excellent responses. i will dig into the stereophile url's today. good info there for sure.

and yes i was looking at the setup as basically a power generation circuit in my mind and thats how i got on this power factor thing. now i wonder if the PF has an affect on sound. is tweeking a setup to achieve a better PF going to be worth the time and effort. could one spend money on new gear only to realize a lower fidelity due to a decreased PF?

if so maybe adding some correction would be a benefit, or even a new revenue source for someone down the road.

in the early 80's i had a kenwood ka-1000 amplifier which had what they called sigma drive. it amounted to 4 terminals at the amp to connect each speaker. they were absorbing the counter EMF or something on a pair from each speaker. or maybe they were using the signal to tweek the amp for a better PF. i dunno.

i do know that a generator running solely on a distribution network will have a var measurement that can only be changed by adding capacitor banks as you describe located near the offending device. however when a generator is tied to the grid and a distribution network the generator var's can be changed by varying the exciter voltage, thus stealing var's if you will from the grid. the grid maintains the voltage. untied from the grid the exciter must be set to maintain voltage.

so maybe there was something similar going on in the kenwood amp to vary the var's. i really dont know......

and while speaker has been assumed in this discussion i was really thinking headphones all along. here i assume a bigger variance in PF, between say an IEM and like an HD-600. i'm thinking these are way different animals.

but maybe not i really dont know this stuff. just wondering. looking for the final tweek

Apr 15, 2008 at 12:50 PM
I think you know much more than you're telling.

Generators tied into a grid can be very complex - literally and practically. It's one reason loads are often sized for single diesel generators in the case of emergency backup. It's not just the cost, it's the complexity of the paralleling gear and whether multiple generators can sync enough to tie into an existing grid.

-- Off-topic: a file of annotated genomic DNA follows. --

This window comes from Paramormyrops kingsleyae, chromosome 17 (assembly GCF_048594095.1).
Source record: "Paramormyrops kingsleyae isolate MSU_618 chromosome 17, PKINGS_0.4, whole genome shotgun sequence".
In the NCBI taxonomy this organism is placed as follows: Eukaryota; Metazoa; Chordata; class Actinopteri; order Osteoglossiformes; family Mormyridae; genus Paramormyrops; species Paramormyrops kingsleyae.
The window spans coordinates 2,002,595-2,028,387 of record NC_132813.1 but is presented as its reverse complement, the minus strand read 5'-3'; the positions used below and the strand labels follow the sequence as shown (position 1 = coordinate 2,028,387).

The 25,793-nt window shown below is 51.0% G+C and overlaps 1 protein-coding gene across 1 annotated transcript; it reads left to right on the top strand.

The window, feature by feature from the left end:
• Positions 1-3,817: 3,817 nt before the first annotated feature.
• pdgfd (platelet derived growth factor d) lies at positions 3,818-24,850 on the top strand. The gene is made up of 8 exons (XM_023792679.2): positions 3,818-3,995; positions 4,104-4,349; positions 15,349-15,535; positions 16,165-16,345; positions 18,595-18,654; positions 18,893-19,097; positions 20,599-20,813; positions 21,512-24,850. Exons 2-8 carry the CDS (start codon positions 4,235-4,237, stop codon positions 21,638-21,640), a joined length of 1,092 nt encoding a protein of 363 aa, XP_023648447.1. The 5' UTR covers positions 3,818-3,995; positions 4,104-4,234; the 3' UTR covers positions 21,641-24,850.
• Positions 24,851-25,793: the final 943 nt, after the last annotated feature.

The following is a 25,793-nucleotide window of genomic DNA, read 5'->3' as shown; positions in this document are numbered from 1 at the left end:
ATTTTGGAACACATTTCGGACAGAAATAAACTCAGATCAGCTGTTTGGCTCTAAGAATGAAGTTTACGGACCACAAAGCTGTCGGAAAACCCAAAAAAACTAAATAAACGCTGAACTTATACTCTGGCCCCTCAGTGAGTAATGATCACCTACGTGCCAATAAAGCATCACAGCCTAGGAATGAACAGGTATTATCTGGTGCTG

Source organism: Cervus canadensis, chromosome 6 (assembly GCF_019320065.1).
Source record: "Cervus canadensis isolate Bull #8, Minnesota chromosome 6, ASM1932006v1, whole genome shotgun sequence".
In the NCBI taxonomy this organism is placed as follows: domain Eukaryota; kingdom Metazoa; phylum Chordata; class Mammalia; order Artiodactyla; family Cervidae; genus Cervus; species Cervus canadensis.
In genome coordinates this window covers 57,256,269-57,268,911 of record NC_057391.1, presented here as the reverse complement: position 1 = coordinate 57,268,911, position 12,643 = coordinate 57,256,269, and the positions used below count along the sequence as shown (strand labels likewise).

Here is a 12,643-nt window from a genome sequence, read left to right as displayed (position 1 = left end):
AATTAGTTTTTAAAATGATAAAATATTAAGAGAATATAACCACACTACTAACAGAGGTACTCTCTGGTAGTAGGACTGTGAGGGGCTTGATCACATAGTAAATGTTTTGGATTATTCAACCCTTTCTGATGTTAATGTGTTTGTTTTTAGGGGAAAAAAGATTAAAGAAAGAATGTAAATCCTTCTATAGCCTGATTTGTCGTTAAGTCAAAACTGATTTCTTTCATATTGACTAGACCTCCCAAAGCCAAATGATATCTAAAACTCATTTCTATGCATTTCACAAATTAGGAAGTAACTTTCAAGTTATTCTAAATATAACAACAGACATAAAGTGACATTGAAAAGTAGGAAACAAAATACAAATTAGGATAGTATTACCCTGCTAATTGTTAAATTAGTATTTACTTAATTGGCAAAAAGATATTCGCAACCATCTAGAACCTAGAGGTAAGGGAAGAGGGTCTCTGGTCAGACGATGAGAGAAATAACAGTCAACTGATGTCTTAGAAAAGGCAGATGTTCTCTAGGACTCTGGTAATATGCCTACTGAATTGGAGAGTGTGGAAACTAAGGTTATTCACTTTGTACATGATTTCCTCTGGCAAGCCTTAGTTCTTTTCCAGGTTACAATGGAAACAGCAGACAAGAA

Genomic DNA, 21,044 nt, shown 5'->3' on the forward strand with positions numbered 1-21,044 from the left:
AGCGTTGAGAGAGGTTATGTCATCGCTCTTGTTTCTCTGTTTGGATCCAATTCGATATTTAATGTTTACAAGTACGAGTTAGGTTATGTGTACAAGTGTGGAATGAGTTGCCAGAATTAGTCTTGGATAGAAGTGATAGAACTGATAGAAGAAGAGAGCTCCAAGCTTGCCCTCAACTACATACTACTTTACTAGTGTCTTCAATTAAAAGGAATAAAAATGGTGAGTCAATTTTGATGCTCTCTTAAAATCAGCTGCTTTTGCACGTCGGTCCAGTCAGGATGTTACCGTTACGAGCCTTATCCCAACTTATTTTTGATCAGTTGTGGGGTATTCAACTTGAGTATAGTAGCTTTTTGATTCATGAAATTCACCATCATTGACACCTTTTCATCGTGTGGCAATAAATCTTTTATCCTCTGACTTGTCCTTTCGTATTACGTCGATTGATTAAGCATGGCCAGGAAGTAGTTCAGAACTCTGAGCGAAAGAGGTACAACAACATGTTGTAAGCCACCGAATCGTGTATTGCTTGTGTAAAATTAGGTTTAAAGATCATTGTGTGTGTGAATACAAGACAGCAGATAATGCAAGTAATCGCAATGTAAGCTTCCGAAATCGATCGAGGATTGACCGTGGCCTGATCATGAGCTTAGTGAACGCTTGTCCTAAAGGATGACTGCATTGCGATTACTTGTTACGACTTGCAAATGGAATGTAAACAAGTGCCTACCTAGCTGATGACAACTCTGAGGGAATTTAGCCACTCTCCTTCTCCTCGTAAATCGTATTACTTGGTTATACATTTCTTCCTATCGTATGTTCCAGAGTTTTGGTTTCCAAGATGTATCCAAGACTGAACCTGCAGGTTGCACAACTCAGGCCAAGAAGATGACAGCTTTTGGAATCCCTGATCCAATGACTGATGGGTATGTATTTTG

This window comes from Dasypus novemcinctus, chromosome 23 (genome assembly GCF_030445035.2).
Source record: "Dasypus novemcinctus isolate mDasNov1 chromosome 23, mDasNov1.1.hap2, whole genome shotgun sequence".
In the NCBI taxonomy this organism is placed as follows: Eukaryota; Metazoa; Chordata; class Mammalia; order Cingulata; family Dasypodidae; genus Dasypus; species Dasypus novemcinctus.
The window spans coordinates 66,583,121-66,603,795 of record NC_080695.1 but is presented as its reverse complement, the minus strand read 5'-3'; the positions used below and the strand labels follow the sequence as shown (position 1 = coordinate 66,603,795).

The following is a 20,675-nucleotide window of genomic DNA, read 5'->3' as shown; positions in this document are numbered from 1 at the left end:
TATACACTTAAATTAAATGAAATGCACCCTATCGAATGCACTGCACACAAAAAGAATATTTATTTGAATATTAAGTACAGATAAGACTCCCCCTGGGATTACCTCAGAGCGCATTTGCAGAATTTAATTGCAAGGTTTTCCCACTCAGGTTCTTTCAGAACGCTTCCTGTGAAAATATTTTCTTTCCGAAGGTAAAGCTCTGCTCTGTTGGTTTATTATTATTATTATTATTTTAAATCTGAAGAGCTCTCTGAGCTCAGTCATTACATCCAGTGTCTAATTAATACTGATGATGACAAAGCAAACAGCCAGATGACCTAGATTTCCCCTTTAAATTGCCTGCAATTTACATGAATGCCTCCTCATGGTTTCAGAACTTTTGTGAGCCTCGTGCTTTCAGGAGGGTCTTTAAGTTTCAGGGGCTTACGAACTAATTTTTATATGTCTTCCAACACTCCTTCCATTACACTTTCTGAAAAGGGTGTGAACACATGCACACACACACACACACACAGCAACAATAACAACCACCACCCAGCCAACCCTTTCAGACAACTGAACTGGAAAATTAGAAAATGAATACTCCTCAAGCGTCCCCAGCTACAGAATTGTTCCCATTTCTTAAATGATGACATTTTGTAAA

Since yesterday, I've learned that the impedance of the amp must be taken into account, too.

Apr 15, 2008 at 1:02 PM
I'll add here that power factor in terms of a power distriibution system is usefull because you're only talking about one frequency. So, the power factor calculation comes up to be one nice, steady number. If you were to distribute power as a broad band signal (pink noise, lets say) you'd have a different situation completely. (Not to mention that motors pretty musch wouldn't work at all!)

So the power factor of an amp driving a transducer (whether it be a speaker or headphone) is going to vary significantly from one instant to the next depending on what just happened and what the amp is trying to make make happen. So power factor is continually changing and sometime the amp is 'ahead' of the speaker and sometimes not.

Apr 15, 2008 at 5:12 PM
i am not being coy here with you. i do know a bit about electrical generation as that is how i make my living, operating a power plant. and i play with radio stuff a little bit here and there. and stereos. but i really dont know electronics or anything like that deeply.

i was trying to somehow connect what i do know about electric with this audio stuff and see where it went. for my own enjoyment only. i just could not figure how to make the connection..

and then tyll throws the old reality check in there of bandwidth, and harmonics...

my mind wanders when i listen to music. and i start thinking about this stuff. and this is what happens.......

Apr 15, 2008 at 6:27 PM
Quote:

 Originally Posted by pirate6955 /img/forum/go_quote.gif i am not being coy here with you. i do know a bit about electrical generation as that is how i make my living, operating a power plant. and i play with radio stuff a little bit here and there. and stereos. but i really dont know electronics or anything like that deeply. i was trying to somehow connect what i do know about electric with this audio stuff and see where it went. for my own enjoyment only. i just could not figure how to make the connection.. and then tyll throws the old reality check in there of bandwidth, and harmonics... my mind wanders when i listen to music. and i start thinking about this stuff. and this is what happens....... i'm a serial component upgrader.

Oh no - just a bit of friendly kidding. It's not the kind of engineering or electrical devices that you hear about around here very much and it sounded like you actually work with some of the subject matter.

I've been known to step into a utility plant more than a time or two, also. These days, it's to look at the chillers, cooling towers, and boilers, but there is the occasional generator bank. Mostly though, I messed around with the electrical stuff in my younger days.

Oh - my mind wanders whether I'm listening to music or not ...